The origin of the foodborne illnesses remains unknown, the U.S. Centers for Disease Control and Prevention said late Friday.
“The investigation is still ongoing and a specific food item, grocery store, or restaurant chain has not been identified as the source of infections,” the CDC said in a statement. States affected are Georgia, Kentucky, Ohio, Tennessee and Virginia.
Cases of illness first began to be reported March 2, and the last reported case occurred March 29. Although no deaths have been reported, “of 47 people with information available, eight have been hospitalized” because their cases have been so severe, the CDC said.
This outbreak has been linked to the E. coli O103 strain of bacterium, and the CDC says people typically get sick within three to five days of eating E. coli-contaminated food.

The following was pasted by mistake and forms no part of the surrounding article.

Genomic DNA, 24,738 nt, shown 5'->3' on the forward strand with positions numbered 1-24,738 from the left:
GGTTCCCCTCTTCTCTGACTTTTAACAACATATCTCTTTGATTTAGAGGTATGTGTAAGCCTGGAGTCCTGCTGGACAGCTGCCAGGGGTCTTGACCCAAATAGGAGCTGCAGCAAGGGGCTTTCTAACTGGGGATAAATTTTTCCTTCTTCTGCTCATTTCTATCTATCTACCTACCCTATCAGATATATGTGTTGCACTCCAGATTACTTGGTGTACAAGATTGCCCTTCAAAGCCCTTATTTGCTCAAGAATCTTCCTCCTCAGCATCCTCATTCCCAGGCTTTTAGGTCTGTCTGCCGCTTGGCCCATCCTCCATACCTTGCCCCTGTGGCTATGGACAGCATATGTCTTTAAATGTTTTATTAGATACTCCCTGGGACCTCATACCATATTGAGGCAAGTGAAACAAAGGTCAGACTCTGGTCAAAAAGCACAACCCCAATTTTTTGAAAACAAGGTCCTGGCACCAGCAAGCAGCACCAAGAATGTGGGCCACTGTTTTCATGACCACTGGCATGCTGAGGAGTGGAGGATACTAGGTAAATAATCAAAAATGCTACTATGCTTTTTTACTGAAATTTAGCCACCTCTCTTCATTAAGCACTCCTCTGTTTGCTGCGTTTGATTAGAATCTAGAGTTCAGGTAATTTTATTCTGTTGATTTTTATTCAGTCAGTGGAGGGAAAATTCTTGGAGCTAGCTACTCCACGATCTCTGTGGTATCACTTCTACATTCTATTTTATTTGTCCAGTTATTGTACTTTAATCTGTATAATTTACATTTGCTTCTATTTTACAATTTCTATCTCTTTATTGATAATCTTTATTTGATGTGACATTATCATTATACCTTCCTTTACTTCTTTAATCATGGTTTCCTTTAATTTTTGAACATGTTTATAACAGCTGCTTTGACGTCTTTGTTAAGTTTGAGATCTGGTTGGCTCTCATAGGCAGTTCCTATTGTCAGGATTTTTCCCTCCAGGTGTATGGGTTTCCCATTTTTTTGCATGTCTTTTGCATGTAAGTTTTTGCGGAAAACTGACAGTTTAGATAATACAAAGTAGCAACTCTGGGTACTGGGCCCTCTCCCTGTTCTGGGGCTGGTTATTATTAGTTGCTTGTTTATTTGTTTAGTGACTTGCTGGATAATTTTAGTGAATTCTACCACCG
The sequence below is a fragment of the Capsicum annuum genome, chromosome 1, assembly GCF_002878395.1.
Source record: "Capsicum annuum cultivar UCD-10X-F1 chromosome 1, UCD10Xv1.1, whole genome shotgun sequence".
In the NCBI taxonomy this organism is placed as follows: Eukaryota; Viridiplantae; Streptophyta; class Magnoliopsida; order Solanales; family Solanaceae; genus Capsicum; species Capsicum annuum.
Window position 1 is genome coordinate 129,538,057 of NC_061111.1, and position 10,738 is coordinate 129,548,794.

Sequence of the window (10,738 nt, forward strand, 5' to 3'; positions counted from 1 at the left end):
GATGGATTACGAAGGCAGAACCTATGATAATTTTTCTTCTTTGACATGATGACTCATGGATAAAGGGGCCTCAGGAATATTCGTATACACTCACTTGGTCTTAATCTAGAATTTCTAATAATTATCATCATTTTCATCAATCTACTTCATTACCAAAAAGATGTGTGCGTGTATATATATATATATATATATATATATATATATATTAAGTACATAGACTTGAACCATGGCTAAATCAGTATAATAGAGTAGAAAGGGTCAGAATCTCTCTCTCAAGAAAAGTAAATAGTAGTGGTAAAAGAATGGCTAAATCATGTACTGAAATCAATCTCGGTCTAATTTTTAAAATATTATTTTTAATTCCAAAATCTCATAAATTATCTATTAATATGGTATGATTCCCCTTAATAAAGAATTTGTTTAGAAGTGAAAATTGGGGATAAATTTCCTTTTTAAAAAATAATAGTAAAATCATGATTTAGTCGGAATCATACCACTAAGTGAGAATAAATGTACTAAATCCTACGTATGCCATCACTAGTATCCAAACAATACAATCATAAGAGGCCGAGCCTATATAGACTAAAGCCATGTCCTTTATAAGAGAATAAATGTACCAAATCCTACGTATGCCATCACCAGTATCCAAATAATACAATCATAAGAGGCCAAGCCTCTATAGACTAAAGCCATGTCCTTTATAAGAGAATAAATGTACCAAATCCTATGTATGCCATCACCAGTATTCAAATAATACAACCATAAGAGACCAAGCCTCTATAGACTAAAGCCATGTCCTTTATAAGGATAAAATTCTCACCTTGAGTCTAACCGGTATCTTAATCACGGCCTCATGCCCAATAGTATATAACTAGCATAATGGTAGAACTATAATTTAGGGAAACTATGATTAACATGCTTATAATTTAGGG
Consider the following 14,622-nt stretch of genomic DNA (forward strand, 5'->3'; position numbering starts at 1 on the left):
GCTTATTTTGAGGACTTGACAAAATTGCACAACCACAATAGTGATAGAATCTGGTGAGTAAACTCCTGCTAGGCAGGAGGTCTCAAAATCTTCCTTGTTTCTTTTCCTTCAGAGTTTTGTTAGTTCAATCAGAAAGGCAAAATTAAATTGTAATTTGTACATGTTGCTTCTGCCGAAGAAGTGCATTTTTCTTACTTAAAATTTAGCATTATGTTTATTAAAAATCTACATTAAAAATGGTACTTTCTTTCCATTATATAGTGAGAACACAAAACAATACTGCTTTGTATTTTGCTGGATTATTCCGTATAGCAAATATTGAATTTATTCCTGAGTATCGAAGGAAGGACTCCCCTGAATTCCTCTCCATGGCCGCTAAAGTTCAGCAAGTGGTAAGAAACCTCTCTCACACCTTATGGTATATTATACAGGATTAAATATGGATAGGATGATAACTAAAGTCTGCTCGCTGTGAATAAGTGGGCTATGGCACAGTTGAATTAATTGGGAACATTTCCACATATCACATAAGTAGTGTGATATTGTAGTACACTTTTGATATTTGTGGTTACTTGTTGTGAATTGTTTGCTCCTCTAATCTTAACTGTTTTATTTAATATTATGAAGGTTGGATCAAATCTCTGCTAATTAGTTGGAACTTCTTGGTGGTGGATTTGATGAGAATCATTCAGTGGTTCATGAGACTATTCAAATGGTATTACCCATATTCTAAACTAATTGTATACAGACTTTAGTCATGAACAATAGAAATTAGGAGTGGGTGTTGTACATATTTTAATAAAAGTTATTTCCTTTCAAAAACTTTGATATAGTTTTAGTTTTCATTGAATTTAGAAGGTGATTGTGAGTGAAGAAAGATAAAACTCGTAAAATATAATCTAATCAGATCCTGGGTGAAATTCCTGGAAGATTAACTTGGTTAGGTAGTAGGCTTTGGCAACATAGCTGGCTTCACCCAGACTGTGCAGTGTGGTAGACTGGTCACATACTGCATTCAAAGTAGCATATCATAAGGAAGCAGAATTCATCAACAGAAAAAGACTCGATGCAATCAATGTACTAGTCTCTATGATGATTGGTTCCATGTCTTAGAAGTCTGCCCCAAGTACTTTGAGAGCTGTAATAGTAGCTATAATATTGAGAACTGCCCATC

“Most people get diarrhea (often bloody), severe stomach cramps and vomiting,” the agency said. “Most people recover within a week, but some illnesses can last longer and be more severe.”
There are ways you can protect yourself, however. Be sure to wash hands while preparing food, and cook meats thoroughly.
“To kill harmful germs, cook beef steaks and roasts to an internal temperature of at least 145 degrees Fahrenheit and allow to rest for three minutes after you remove meat from the grill or stove,” the CDC advises. “Cook ground beef and pork to a minimum internal temperature of 160 degrees Fahrenheit.”
Also, “wash hands, counters, cutting boards, and utensils after they touch raw meat,” the agency said.